Obligatory chimney sweeping

We all probably know that it is obligatory to have the chimney swept in order to comply with insurance terms & conditions. I wonder though about the value of the certification the ramoneur gives.

Do they need to be registered with their professional body - or with the chambre de metiers?

I have just had my chimney swept and notice on the facture / certificat that it bears the name of the "entreprise" but only a mobile number - no address and no siret number. I wonder if this certificat is actually worth anything at all.

finally, what is the going rate? I just paid 70€



Thanks so much Rob - we are a bit isolated here, so the Brico Pro/Marches are not so good. I'll just drive slightly further afield (only 50 mins probably). But your clear instructions are most useful and you've given me tacit confirmation that I do, indeed, need this to get my certificate. Thanks for taking the time to reply!

as I understand it, it is illegal to have a 90° bend in the extraction system. 45° is the maximum.

I find it hard to believe that you can't find a fitting T-junction. I expect that the pipe that comes out of your stove at present does so with a 90 degree angle to continue upwards. The flue will be of a standard diameter, so you should be able to find a fitting T-junction to replace the 90 degree angle piece.

Make sure you get a steel one, and not aluminium for that might melt. (Alu only suitable for gas fires)

Remember that pipes should fit INTO the lower pipes (like a funnel) and NOT the other way around. The draught should make it impossible for fumes to leak out, and the funnel-like installation makes sure you don't get nasty tar-like condensation running down the pipe, or dripping where you don't want it.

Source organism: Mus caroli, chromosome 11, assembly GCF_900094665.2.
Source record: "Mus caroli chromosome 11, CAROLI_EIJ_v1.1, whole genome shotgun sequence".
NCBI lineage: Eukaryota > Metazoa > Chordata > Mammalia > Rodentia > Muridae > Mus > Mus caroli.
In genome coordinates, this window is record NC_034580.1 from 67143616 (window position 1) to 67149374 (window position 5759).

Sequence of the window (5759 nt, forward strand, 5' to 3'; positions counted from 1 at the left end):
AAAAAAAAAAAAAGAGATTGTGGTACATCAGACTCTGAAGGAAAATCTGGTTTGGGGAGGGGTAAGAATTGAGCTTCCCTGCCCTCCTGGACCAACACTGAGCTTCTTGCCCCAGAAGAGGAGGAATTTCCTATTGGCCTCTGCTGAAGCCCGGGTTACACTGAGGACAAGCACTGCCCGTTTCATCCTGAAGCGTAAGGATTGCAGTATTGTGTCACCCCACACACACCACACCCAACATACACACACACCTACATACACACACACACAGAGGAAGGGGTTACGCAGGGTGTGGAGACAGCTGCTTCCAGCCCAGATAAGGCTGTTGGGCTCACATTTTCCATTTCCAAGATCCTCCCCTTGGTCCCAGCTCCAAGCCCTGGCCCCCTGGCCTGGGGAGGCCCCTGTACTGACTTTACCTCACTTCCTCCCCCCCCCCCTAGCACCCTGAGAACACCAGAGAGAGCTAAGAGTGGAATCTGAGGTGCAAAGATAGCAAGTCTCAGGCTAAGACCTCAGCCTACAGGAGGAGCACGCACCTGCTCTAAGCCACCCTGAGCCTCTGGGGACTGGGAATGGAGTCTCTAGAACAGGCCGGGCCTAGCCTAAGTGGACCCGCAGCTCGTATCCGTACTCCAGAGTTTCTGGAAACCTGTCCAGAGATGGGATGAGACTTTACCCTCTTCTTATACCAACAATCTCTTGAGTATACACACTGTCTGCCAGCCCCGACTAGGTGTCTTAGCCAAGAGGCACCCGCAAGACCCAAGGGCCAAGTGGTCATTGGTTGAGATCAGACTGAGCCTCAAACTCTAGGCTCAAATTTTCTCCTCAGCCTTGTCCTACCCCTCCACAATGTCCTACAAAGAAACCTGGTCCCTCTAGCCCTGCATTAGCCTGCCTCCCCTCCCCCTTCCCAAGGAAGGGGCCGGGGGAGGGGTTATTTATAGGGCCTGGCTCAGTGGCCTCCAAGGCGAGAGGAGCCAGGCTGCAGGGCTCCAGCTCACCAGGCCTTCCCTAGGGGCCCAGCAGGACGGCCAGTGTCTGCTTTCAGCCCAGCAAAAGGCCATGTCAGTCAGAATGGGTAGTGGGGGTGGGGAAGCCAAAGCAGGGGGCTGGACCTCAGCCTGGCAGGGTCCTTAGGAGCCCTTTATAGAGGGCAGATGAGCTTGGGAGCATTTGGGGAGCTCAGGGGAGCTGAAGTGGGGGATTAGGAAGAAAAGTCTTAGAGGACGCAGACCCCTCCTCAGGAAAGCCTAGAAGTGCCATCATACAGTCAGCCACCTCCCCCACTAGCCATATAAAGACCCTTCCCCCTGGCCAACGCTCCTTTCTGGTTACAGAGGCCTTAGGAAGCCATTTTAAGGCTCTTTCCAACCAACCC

The lid at the lower part of the T-junction is there to catch and remove any falling soot, thus diminishing the risk of a chimney-fire (or so they say) .

We had our chimney swept last year by a professional. Very nice man, but when he gave me the certificate he had added that our woodburner didn't have the little T junction at the back of it - this had become regulation under a new law in (I think) 2012. Presumably that 'lack' on our part invalidated the certificate. He told me that they were easy to get/fit. I can't find them in local Brico Marche/Brico Pro and the company that fitted the stove has gone out of business. Any comment?

this seems to be very clear Rob. Done twice per year, by a proffesional.

This is quite illuminating because we have all been talking about the requirement being made by the insurance company - however what you have linked to says it is the commune which dictates what it required.

I knew this topic was unclear - but I never realised that it is this unclear. I fear that very many people are leaving themselves exposed.


My neighbour/friend Gérard, who worked for AXA once called his secretary to ask her to look up where in their rules it said that the "ramonnage" was obligatory or that the job had to be done by a registered professional. She couldn't find it so it was OK if I did it for him. (Not a registered professional chimney-sweep, but in possession of the necessary tools and experience)

Later I had a look on the internet and found this :


I would say that this states quite clearly that the job is to be done regularly and by a pro.

I don't know. I do it myself, and at least twice a season.

In the early years in France our wood was less well seasoned and we had a chimney-fire twice (in two different houses). My wood is dry these days, and I make sure the flue is impeccable at all times.